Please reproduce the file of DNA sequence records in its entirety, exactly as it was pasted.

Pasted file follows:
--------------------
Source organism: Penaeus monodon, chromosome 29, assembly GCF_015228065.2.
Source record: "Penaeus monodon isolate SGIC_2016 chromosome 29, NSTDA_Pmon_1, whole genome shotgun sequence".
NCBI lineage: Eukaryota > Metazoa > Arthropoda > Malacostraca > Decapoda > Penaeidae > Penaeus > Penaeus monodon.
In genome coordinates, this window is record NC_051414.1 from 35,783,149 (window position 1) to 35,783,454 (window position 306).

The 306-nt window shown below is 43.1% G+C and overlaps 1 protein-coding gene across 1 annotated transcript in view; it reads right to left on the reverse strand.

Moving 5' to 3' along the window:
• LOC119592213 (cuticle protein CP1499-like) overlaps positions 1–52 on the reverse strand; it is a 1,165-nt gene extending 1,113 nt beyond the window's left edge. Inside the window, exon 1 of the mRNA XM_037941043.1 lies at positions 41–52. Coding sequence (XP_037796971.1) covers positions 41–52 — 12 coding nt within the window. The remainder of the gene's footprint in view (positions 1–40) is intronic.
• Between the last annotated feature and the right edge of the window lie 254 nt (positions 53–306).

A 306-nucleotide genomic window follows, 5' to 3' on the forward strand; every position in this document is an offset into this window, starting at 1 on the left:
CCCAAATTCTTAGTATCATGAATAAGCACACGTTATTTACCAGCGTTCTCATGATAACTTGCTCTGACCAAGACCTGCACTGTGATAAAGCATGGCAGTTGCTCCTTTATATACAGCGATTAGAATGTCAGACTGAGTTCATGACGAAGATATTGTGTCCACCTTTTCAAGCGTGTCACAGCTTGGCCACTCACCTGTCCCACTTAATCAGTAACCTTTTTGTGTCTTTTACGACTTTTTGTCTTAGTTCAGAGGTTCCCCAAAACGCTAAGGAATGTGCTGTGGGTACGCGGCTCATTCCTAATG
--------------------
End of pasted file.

Source organism: Penaeus monodon, chromosome 29, assembly GCF_015228065.2.
Source record: "Penaeus monodon isolate SGIC_2016 chromosome 29, NSTDA_Pmon_1, whole genome shotgun sequence".
NCBI lineage: Eukaryota > Metazoa > Arthropoda > Malacostraca > Decapoda > Penaeidae > Penaeus > Penaeus monodon.
In genome coordinates, this window is record NC_051414.1 from 35,783,149 (window position 1) to 35,783,454 (window position 306).

The 306-nt window shown below is 43.1% G+C and overlaps 1 protein-coding gene across 1 annotated transcript in view; it reads right to left on the reverse strand.

Moving 5' to 3' along the window:
• LOC119592213 (cuticle protein CP1499-like) overlaps positions 1–52 on the reverse strand; it is a 1,165-nt gene extending 1,113 nt beyond the window's left edge. Inside the window, exon 1 of the mRNA XM_037941043.1 lies at positions 41–52. Coding sequence (XP_037796971.1) covers positions 41–52 — 12 coding nt within the window. The remainder of the gene's footprint in view (positions 1–40) is intronic.
• Between the last annotated feature and the right edge of the window lie 254 nt (positions 53–306).

A 306-nucleotide genomic window follows, 5' to 3' on the forward strand; every position in this document is an offset into this window, starting at 1 on the left:
CCCAAATTCTTAGTATCATGAATAAGCACACGTTATTTACCAGCGTTCTCATGATAACTTGCTCTGACCAAGACCTGCACTGTGATAAAGCATGGCAGTTGCTCCTTTATATACAGCGATTAGAATGTCAGACTGAGTTCATGACGAAGATATTGTGTCCACCTTTTCAAGCGTGTCACAGCTTGGCCACTCACCTGTCCCACTTAATCAGTAACCTTTTTGTGTCTTTTACGACTTTTTGTCTTAGTTCAGAGGTTCCCCAAAACGCTAAGGAATGTGCTGTGGGTACGCGGCTCATTCCTAATG